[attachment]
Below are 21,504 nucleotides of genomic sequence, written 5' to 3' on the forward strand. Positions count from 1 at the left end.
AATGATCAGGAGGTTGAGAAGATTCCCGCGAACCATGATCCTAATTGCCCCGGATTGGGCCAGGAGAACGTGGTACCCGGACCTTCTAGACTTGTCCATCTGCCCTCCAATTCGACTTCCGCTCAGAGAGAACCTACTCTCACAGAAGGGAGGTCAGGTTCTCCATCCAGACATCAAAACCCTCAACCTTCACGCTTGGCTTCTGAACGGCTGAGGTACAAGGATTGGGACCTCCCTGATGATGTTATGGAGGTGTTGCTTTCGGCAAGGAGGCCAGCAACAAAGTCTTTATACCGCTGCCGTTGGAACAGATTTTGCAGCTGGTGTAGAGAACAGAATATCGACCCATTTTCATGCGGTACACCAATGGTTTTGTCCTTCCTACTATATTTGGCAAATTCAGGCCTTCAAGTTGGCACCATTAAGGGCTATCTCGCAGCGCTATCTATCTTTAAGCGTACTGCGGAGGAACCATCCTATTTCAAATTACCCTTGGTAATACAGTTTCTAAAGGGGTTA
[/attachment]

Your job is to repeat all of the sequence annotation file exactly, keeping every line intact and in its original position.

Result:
Below are 21,504 nucleotides of genomic sequence, written 5' to 3' on the forward strand. Positions count from 1 at the left end.
AATGATCAGGAGGTTGAGAAGATTCCCGCGAACCATGATCCTAATTGCCCCGGATTGGGCCAGGAGAACGTGGTACCCGGACCTTCTAGACTTGTCCATCTGCCCTCCAATTCGACTTCCGCTCAGAGAGAACCTACTCTCACAGAAGGGAGGTCAGGTTCTCCATCCAGACATCAAAACCCTCAACCTTCACGCTTGGCTTCTGAACGGCTGAGGTACAAGGATTGGGACCTCCCTGATGATGTTATGGAGGTGTTGCTTTCGGCAAGGAGGCCAGCAACAAAGTCTTTATACCGCTGCCGTTGGAACAGATTTTGCAGCTGGTGTAGAGAACAGAATATCGACCCATTTTCATGCGGTACACCAATGGTTTTGTCCTTCCTACTATATTTGGCAAATTCAGGCCTTCAAGTTGGCACCATTAAGGGCTATCTCGCAGCGCTATCTATCTTTAAGCGTACTGCGGAGGAACCATCCTATTTCAAATTACCCTTGGTAATACAGTTTCTAAAGGGGTTA